‘The death ray was optional’ – what public-service robots looked like in 90s
Hospital shines a light on long-forgotten tale of its ‘most unusual employee’
Credit: CC BY 2.0
A hospital in north-west London has lifted the lid on the long-forgotten story of Jeeves – a short-lived robot employee formerly used to carry medical notes and blood samples.
In the mid-1990s Northwick Park Hospital put Jeeves the robot (pictured right) to work. The automaton had already been rolled out in more than 50 hospitals in the US and was employed on this side of the pond “to carry out mundane but avoidable tasks”, Northwick Park said.
The droid – which had its own ID badge – was pre-programmed with a map of the hospital’s corridors, and was principally tasked with transporting notes and blood samples.
“Jeeves… moved at a slow walking speed and immediately stopped if obstructed, before making a polite request for people to step aside,” the hospital added. “The death ray was obviously an optional extra.”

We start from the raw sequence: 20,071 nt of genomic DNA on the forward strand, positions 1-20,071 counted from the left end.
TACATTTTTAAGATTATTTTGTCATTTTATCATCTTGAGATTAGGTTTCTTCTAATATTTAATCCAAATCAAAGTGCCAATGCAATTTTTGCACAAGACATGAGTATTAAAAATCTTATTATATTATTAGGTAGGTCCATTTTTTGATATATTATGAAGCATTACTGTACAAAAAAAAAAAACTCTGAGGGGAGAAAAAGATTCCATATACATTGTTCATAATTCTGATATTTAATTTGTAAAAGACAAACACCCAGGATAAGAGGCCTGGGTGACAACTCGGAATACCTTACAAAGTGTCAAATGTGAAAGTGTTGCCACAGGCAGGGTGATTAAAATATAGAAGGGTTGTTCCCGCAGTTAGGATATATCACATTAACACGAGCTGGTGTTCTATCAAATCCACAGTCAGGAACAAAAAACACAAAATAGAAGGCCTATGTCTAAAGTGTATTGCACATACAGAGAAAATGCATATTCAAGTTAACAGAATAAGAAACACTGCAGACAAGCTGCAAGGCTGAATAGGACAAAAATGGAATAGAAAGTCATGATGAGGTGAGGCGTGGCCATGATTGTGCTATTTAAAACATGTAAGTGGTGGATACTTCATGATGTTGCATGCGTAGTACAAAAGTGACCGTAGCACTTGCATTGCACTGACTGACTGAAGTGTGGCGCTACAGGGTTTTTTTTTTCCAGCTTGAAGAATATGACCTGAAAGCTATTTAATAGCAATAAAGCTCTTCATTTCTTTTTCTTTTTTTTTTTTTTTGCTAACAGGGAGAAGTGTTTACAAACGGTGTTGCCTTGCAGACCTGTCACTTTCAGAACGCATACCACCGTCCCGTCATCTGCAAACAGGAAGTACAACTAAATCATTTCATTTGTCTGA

The robot did not pass muster during a six-month probation period and, for the last 20 years, nothing more has been heard of the five-foot-tall machine – until its story was uncovered by Northwick Park in the course of searching for material to include in the hospital’s celebrations of the NHS’s 70th birthday, which will take place this summer.
The hospital concluded: “Rust in peace, Jeeves.”
Supplier sought for two-year project to provide health-service workers and employers with digital platform
Prominent US cardiologist Dr Eric Topol is to lead a review
Digital engagement leaders tell PublicTechnology about the department’s use of Twitter and LinkedIn to interact with citizens and potential and current employees
Auditors acknowledge some progress has been made in the last five years and department insists programme is providing value
The cautionary tale of the Leicestershire teenager who hacked high-ranking US officials shows the need for improved password security
Which? said a lack of knowledge about data among consumers had led to suspicion and doubt over useful innovations
Calm has turned a section of the 57,509-word EU document into a sleep-inducing audio book
BT's Konstantinos Karagiannis explains ethical hacking and why it's important to exploit vulnerabilities